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NOW IT GETS SERIOUS
Richard Hoffer
June 11, 1990
After beating Seamus McDonagh, Evander Holyfield may finally get his shot
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June 11, 1990

Now It Gets Serious

After beating Seamus McDonagh, Evander Holyfield may finally get his shot

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Arum, who shrewdly has Foreman fighting on the undercard of Tyson's June 16 bout with Henry Tillman, says, "You know what would be a bigger fight? Tyson-Foreman, without the title."

Does it sound as if Holy-field, whose moniker has been Real Deal, is getting a raw deal? The WBA is in charge of conducting purse bids for a Douglas-Holyfield match, but on May 19 Dan Duva's attorney, Pat English, heard that Jose Sulaiman, who runs the rival WBC and is a close ally of King's, had implied that he was not going to recognize the WBA purse bids. But after the Holy-field-McDonagh fight, James Binns, the WBA counsel, declared that purse bids would be conducted by his organization on June 10 and that boxing's third governing body, the IBF, would go along. Then English stood up and said he had been told by an attorney for the WBC that that organization would honor those bids as well. Meanwhile, Douglas still intends to fight Holyfield, no matter how disappointing the purse.

To forestall Holyfield any longer would be absurd. He has fought five ranked boxers in a row, and it is interesting to note that Tyson and Foreman have found their own comeback fodder—Adilson Rodrigues and Tillman, respectively—among Holyfield's KO victims. That alone, says Dan Duva, qualifies McDonagh for a big payday with one of the two.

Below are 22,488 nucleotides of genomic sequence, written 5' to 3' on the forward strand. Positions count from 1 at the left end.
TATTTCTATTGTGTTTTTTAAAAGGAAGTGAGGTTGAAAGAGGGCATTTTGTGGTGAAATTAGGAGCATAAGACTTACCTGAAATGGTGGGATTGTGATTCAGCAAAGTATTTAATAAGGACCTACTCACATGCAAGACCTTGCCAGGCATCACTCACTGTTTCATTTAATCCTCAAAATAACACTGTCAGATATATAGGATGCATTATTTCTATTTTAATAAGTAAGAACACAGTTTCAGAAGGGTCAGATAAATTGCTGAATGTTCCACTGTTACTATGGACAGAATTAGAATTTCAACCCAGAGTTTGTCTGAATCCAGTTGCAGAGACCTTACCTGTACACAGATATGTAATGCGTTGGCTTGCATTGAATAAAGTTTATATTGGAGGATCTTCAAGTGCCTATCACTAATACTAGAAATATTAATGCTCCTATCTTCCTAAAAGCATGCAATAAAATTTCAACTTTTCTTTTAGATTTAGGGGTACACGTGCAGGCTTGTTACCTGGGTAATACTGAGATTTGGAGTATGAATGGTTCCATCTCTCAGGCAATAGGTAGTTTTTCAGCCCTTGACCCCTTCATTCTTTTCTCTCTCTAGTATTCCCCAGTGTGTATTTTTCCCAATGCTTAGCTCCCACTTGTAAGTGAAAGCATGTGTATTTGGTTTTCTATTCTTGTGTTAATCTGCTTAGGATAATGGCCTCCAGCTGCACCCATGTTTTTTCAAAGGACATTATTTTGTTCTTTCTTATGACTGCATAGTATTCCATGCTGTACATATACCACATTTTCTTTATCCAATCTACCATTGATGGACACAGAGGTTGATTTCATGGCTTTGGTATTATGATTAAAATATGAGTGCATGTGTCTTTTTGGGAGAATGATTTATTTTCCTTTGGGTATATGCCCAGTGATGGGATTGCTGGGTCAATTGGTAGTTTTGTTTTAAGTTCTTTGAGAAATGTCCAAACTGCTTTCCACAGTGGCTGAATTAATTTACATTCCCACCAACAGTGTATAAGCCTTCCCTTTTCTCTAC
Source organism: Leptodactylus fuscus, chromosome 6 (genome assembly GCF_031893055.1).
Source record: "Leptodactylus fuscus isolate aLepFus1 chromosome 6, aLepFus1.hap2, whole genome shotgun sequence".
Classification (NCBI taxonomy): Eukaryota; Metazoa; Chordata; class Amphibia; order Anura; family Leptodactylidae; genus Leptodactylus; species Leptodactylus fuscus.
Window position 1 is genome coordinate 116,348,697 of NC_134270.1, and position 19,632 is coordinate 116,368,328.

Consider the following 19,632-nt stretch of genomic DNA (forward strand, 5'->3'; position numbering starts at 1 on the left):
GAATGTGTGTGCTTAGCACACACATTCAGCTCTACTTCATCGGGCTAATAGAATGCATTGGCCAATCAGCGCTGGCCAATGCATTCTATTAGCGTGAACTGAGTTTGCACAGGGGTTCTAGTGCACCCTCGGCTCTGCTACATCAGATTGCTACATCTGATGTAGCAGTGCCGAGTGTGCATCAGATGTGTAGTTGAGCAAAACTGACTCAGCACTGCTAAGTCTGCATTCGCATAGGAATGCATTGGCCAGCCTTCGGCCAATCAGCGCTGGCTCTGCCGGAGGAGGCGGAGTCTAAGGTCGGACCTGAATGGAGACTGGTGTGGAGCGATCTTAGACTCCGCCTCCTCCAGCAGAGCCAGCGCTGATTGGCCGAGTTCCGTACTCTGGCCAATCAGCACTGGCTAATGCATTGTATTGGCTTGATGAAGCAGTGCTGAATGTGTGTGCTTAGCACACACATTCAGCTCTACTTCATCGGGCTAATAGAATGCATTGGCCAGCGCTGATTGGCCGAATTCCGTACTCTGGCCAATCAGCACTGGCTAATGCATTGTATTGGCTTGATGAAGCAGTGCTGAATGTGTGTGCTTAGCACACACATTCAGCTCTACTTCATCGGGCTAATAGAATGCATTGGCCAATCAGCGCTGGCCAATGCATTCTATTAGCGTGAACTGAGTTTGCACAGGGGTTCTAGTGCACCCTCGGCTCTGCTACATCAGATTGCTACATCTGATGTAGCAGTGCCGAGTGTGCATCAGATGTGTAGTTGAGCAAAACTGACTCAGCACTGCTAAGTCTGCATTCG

Holyfield's willingness to fight the likes of McDonagh is laudable, given that he had everything to lose. Had he been tagged with a lucky knockout punch—he has been hit hard in each of his last three fights—or even been disappointing in victory, Holyfield could have lost his No. 1 ranking and thus his right to a title fight.

"My main concern is to be active," Holyfield had said to Dan Duva, who had been torn by the idea that Holyfield might risk all by fighting a nobody. It now seems likely that Holyfield will get his shot at a unified title, however reduced in economic worth it might be. If he does, we need only recall the words of Lou Duva, Dan's father and Holyfield's trainer, to characterize this past week in boxing: "All sound and fury, signifyin' nut'n."

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